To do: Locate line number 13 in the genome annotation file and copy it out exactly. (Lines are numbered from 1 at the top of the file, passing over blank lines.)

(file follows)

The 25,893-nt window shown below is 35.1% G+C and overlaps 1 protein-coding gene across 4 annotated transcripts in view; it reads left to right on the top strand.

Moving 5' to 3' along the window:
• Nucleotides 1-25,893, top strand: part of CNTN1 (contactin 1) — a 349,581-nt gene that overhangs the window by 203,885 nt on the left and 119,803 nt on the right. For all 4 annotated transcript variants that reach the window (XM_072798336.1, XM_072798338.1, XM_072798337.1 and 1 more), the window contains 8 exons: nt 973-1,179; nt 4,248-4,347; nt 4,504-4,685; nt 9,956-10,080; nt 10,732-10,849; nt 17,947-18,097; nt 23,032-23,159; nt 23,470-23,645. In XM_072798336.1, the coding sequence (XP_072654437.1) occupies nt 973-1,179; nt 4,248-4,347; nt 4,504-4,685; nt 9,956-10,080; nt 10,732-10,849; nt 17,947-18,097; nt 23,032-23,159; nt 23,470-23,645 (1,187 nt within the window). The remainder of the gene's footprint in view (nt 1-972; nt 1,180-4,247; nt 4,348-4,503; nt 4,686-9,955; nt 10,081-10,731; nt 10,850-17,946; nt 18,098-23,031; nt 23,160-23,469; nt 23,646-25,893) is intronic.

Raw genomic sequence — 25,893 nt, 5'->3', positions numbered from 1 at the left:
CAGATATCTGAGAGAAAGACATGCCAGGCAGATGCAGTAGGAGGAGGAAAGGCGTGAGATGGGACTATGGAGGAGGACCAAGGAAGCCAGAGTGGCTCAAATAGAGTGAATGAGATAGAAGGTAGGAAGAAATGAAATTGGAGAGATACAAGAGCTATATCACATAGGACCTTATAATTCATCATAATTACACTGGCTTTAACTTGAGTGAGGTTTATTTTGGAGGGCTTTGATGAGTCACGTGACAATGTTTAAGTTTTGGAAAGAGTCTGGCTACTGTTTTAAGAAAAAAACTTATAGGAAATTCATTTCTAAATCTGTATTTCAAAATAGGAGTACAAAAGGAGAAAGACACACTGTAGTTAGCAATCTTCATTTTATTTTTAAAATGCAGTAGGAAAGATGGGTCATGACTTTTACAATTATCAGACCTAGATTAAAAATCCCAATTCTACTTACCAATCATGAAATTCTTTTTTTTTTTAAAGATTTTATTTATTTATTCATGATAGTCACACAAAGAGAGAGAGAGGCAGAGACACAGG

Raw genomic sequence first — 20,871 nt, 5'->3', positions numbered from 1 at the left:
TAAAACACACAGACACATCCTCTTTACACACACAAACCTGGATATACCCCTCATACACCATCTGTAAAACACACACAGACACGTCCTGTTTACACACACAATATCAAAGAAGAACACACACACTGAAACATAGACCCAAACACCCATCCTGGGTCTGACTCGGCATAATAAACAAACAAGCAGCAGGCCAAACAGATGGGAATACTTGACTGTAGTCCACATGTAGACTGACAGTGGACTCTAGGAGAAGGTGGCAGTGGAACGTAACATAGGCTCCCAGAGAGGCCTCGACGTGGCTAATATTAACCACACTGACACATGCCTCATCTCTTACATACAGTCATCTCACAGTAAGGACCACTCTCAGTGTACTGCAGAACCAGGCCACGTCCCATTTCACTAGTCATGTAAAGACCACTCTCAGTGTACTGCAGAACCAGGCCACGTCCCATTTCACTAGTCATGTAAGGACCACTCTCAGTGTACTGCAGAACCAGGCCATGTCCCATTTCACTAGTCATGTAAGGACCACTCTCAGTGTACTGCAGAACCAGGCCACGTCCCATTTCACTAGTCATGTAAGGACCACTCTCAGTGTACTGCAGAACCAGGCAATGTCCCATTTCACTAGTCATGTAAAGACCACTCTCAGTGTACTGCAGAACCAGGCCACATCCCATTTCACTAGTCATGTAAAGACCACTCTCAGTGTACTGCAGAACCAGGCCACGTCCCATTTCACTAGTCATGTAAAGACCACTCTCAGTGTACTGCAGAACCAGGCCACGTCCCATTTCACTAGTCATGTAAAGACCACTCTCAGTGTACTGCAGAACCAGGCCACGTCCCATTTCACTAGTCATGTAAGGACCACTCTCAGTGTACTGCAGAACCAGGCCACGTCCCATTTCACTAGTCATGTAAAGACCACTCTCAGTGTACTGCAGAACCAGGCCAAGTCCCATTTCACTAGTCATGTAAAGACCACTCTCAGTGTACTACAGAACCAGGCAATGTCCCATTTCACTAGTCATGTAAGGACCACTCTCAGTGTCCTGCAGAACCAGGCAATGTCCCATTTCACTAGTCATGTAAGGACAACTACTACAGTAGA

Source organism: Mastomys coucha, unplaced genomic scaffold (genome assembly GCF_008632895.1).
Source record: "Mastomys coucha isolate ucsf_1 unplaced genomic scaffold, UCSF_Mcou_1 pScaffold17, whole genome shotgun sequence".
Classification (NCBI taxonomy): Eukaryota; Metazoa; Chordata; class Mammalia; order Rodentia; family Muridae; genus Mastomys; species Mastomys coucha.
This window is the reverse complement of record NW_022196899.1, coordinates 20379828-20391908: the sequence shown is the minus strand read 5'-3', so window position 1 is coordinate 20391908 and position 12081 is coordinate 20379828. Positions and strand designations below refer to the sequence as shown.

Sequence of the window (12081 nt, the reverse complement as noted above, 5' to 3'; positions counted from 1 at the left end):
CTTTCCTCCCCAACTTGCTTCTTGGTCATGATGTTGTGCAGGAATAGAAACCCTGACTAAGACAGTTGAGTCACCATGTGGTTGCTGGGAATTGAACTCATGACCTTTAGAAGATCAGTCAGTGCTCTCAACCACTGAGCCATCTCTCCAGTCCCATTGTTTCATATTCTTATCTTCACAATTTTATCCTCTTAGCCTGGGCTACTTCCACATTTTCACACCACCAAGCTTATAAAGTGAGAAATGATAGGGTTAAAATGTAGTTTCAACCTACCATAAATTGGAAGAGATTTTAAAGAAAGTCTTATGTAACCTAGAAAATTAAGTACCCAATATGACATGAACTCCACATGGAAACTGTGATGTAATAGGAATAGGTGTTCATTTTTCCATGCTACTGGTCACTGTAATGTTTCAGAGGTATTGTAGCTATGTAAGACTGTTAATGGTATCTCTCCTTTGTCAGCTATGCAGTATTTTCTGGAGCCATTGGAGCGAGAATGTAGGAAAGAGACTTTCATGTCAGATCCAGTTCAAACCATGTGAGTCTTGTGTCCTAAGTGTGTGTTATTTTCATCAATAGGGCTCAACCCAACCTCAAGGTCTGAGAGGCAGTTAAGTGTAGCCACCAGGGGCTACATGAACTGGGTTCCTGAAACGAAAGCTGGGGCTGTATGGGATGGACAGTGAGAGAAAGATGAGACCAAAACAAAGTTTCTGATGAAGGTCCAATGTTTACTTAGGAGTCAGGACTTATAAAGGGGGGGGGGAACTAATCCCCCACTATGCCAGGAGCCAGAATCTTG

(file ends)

CTTTCCTCCCCAACTTGCTTCTTGGTCATGATGTTGTGCAGGAATAGAAACCCTGACTAAGACAGTTGAGTCACCATGTGGTTGCTGGGAATTGAACTCATGACCTTTAGAAGATCAGTCAGTGCTCTCAACCACTGAGCCATCTCTCCAGTCCCATTGTTTCATATTCTTATCTTCACAATTTTATCCTCTTAGCCTGGGCTACTTCCACATTTTCACACCACCAAGCTTATAAAGTGAGAAATGATAGGGTTAAAATGTAGTTTCAACCTACCATAAATTGGAAGAGATTTTAAAGAAAGTCTTATGTAACCTAGAAAATTAAGTACCCAATATGACATGAACTCCACATGGAAACTGTGATGTAATAGGAATAGGTGTTCATTTTTCCATGCTACTGGTCACTGTAATGTTTCAGAGGTATTGTAGCTATGTAAGACTGTTAATGGTATCTCTCCTTTGTCAGCTATGCAGTATTTTCTGGAGCCATTGGAGCGAGAATGTAGGAAAGAGACTTTCATGTCAGATCCAGTTCAAACCATGTGAGTCTTGTGTCCTAAGTGTGTGTTATTTTCATCAATAGGGCTCAACCCAACCTCAAGGTCTGAGAGGCAGTTAAGTGTAGCCACCAGGGGCTACATGAACTGGGTTCCTGAAACGAAAGCTGGGGCTGTATGGGATGGACAGTGAGAGAAAGATGAGACCAAAACAAAGTTTCTGATGAAGGTCCAATGTTTACTTAGGAGTCAGGACTTATAAAGGGGGGGGGGAACTAATCCCCCACTATGCCAGGAGCCAGAATCTTG